Facilities include Terminal 2, which has a dock that is 1,750 feet long, 30 feet tall and 40 to 43 feet deep at Berths 1,3 and 4; a grain elevator, capacity at Berths 1-4 for general cargo, breakbulk, roll-on/roll-off, heavy lift/project cargo; a liquid bulk dock at Berth 5 and a dry bulk dock at Berth 7.

Terminal 2's Berth 3 has a Paceco multi-purpose crane with a 51-metric-ton capacity and a 115-foot outreach, according to the port.

Terminal 3's Berths 8-9 has a dock that is 1,250 lineal feet long, 30 feet tall with a 40-foot deep berth that can accommodate breakbulk products. It also has 65 acres of open storage and 360,000 square feet of covered storage area.

Terminal 4 handles autos, roll-on/roll-off and high and heavy items, while Terminal 5, which features cargo storage and rail loading, has space to expand on the south part of the terminal for an interested dry/liquid bulk or auto customer.

The 40-acre site gives a potential customer access to the 43-foot deep Columbia River navigation channel and a loop track for trains to move within the port's internal rail facility.

Two additional arrival/departure tracks in the corridor can be added with easy access to ground transportation, including a grade-separated roadway above tracks for trucks to move to and from the port. The site is also close to interstate highways and the Portland International Airport

"We are working with several customers on various import/export project cargo opportunities for 2018," port officials said.

Other projects are on the horizon, including the near completion of the $250 million West Vancouver Freight Access project, which will boost the port's capacity from 55,000 to 400,000 railcars per year and lowers regional rail congestion by as much as 40 percent on the BNSF Railway and Union Pacific Railroad mainlines. Two final pieces remain on the project.

When completed by 2018, the project, which has been under construction for more than a decade, will help US manufacturers and farmers lower costs and make them more competitive in global markets, according to the port.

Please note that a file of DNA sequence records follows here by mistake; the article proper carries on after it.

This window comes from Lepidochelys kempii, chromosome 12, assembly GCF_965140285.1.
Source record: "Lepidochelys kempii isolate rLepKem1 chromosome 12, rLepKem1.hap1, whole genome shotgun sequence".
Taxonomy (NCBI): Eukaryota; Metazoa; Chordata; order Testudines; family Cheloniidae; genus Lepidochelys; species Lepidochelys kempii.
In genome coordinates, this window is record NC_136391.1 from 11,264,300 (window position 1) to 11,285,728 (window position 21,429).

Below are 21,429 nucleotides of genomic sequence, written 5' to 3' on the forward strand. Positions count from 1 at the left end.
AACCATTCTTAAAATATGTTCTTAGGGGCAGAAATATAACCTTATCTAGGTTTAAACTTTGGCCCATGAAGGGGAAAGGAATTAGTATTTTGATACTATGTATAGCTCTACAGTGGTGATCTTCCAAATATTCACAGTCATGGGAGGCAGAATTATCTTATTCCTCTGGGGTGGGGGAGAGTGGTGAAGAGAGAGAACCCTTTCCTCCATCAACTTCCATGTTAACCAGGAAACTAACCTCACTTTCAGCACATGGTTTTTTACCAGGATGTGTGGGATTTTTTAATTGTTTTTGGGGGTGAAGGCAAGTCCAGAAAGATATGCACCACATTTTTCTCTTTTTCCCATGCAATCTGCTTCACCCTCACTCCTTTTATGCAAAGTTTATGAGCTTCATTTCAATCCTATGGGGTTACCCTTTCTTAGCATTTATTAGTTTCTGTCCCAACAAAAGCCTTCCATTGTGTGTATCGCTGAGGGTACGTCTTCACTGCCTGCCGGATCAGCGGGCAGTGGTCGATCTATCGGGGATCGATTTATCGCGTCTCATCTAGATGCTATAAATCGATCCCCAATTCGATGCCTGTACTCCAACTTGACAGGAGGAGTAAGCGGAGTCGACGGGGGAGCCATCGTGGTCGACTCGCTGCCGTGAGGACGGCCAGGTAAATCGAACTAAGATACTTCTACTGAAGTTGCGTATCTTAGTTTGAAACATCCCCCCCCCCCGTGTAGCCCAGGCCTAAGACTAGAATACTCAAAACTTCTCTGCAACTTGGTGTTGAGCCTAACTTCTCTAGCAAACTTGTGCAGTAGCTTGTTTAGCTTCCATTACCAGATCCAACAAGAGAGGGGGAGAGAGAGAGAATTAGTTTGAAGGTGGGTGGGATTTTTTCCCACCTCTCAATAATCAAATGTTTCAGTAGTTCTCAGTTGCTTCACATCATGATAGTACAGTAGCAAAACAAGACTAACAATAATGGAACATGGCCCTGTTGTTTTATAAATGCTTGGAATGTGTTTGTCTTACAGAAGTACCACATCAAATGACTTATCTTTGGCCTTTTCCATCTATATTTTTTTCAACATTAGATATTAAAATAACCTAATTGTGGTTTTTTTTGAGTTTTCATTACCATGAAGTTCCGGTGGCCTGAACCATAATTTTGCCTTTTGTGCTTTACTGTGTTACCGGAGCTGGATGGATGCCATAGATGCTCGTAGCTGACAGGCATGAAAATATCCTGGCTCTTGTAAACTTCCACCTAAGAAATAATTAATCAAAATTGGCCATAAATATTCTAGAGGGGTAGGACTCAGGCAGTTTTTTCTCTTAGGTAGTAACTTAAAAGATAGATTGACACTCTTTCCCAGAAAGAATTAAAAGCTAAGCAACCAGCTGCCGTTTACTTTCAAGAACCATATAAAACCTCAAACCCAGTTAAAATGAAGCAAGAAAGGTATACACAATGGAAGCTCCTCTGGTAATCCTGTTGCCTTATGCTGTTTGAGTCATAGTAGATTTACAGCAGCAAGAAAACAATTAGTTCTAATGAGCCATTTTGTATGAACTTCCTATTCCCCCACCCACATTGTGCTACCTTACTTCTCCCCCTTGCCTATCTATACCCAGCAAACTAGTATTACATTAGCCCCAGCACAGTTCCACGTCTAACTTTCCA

The port is also finishing the construction of Centennial Industrial Building, a 125,000-square-foot, light-industrial warehouse at Centennial Industrial Park.

The building, when completed in October, will be able to house up to five tenants for advanced manufacturing, warehousing and distribution. It will feature dock and grade doors, on-site office space, easy access for tractor-trailer turn around, and ample electrical supply.

It will also be a green facility, with a solar-ready roof, LED lighting, native landscaping, utility infrastructure for future vehicle charging stations, bird-safe windows and lighting; trapped catch basins; and oil-water separators in the truck bays.

Port of Grays Harbor

The Washington port has a long history of moving bulk and breakbulk products, first as a leading exporter of US timber and now as a leading exporter of American-grown soybean meal.

The port also ships automobiles, biodiesel and other liquid and dry bulk products through the Pacific Northwest gateway, operating four terminals with five berths, three of which move bulk and breakbulk products. Bulk and breakbulk represents close to 65 percent of the port's business.

"It's a huge percentage of what is happening at our terminals and I think it is definitely growing," said Kayla Dunlap, public affairs manager and public records officer for Port of Grays Harbor in Washington.

The terminals that handle bulk and breakbulk are Terminals 1, 2 and 4.

A former chip barge facility, Terminal 1 is a dedicated state-of-the-art liquid bulk terminal, which saw upgrades in 2010. It is 480 feet long and has an on-site rail loop, a berth depth of 41 feet and an apron width of 50 feet.

Contanda, formerly Westway Terminals, has been operating a liquid bulk storage and transport facility since 2009, while Renewable Energy Group has been operating at Terminal 1 since 2015.

Terminal 2 is a state-of-the-art bulk loading facility where Omaha-based, grower-owned cooperative Ag Processing Inc. prepares soybean meal and other agricultural products processed from the Midwest for ocean transport.

The terminal has direct railcar for shiploading and dockside storage for 64,000 metric tons of product. It is 600 feet long and has an apron width of 100 feet and 75 acres of paved, secured cargo yard and near dock warehousing, according to the port.

The largest of the port's four terminals, Terminal 4 has more than 100,000 square feet of warehouse space; a rail loop with on-dock rail access and 120 acres of paved cargo yard. It is 1,400 feet long and has twin deepwater berths that are

41 feet deep with an apron width of 100 feet.

Pasha, which began at Grays Harbor in 2010, operates from Terminal 4.

The port has been successful in diversifying its cargo over the years, though crude-by-rail is not likely to be one of them.

Two crude-by-rail projects that were set to start in 2013 where tied up in bureaucracy and eventually nixed as companies shifted business focus.

Before Ames, Iowa-based Renewable Energy Group (REG Grays Harbor, LLC) purchased its assets in August 2015, Imperium Renewables had been looking to grow its operations with a project to build nine 80,000-barrel storage tanks and expand its rail capacity to handle crude.

But REG Grays Harbor has taken crude oil off the list of commodities they would be pursuing permits for, not a surprise considering REG is in the business of renewable fuels, Dunlap said.

But they are still looking at the possibility of expansion, she said.

"We'll hopefully know more what it's going to look like in the next few months," Dunlap said.